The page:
Partial Seizures: Staying Healthy
With a little bit of planning, most people with partial seizures are able to lead active, fulfilling lives. You can, too. Follow these suggestions to stay as healthy as possible and head off seizures before they happen.
Get regular, moderate exercise
Walking and biking are great ways to stay active. Make sure your seizures are under control before starting any exercise program to decrease your risk for injury. Make it safer and more fun by asking a friend to join you or consider organized exercise groups or classes.
Don't swim until seizures are under control. Then, never swim alone.
Because you could become unconscious or veer off the road due to a sudden movement, there is the potential for danger while cycling if seizures are not well controlled. In addition to the risk for broken bones, head injuries can occur while cycling, so always wear a helmet.
Find ways to deal with stress
You may have stressors in your everyday life. You may also be feeling some stress from dealing with seizures. But feeling too much stress may trigger seizures. Try some of these ideas to reduce stress:
Consider switching job activities if your work is not compatible with epilepsy.
Get more help around the house.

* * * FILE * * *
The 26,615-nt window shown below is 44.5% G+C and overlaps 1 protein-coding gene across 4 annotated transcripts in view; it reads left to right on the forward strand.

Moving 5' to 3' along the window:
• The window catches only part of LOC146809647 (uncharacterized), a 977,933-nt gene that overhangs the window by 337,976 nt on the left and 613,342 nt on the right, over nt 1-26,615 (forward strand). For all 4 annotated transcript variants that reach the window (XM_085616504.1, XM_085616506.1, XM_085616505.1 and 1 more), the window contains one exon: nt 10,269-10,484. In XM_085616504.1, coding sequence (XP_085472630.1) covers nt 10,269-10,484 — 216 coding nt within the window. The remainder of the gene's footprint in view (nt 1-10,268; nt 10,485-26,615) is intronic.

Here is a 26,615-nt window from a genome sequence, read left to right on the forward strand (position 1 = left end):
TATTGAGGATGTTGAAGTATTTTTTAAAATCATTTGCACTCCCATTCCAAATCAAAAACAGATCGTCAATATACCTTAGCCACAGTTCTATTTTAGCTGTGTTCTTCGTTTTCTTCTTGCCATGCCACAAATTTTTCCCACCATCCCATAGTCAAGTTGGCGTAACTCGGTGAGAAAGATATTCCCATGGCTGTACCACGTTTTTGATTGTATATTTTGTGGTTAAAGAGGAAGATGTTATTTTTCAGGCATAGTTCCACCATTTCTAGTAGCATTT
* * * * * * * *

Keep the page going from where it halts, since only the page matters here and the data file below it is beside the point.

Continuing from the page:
Look at having seizures as a chance to review your life's goals.
Focus your energy on staying well. Many successful people have coped with seizures.
Talk to family and friends about your concerns.
Ask your doctor about support groups for people dealing with seizures.
Ask your doctor or nurse to show you relaxation methods, such as deep breathing and visualization.
Spend time on a hobby you enjoy.
Don't use brain-altering substances
Many chemicals can cause or trigger seizures. Even small amounts of alcohol can lead to seizures. Many illegal drugs also cause severe seizures, even in people who don't normally have them.
Listen to your body
You can sometimes limit seizures by staying in touch with what your body is telling you.
Identify events that may trigger your seizures. For instance, flickering lights from the TV, computer screen, or fluorescent lights trigger seizures in some people.
Look for patterns that occur before a seizure happens. Some people notice certain sounds, smells, or sights that aren’t really there (called an aura) just before a seizure.
Keep your body from becoming overtired. Get enough sleep every night.
Get plenty of rest when you are sick. The risk of getting a seizure is high when you are fighting an infection.
May 16, 2018
Sather, Rita, RN,Shelat, Amit, MD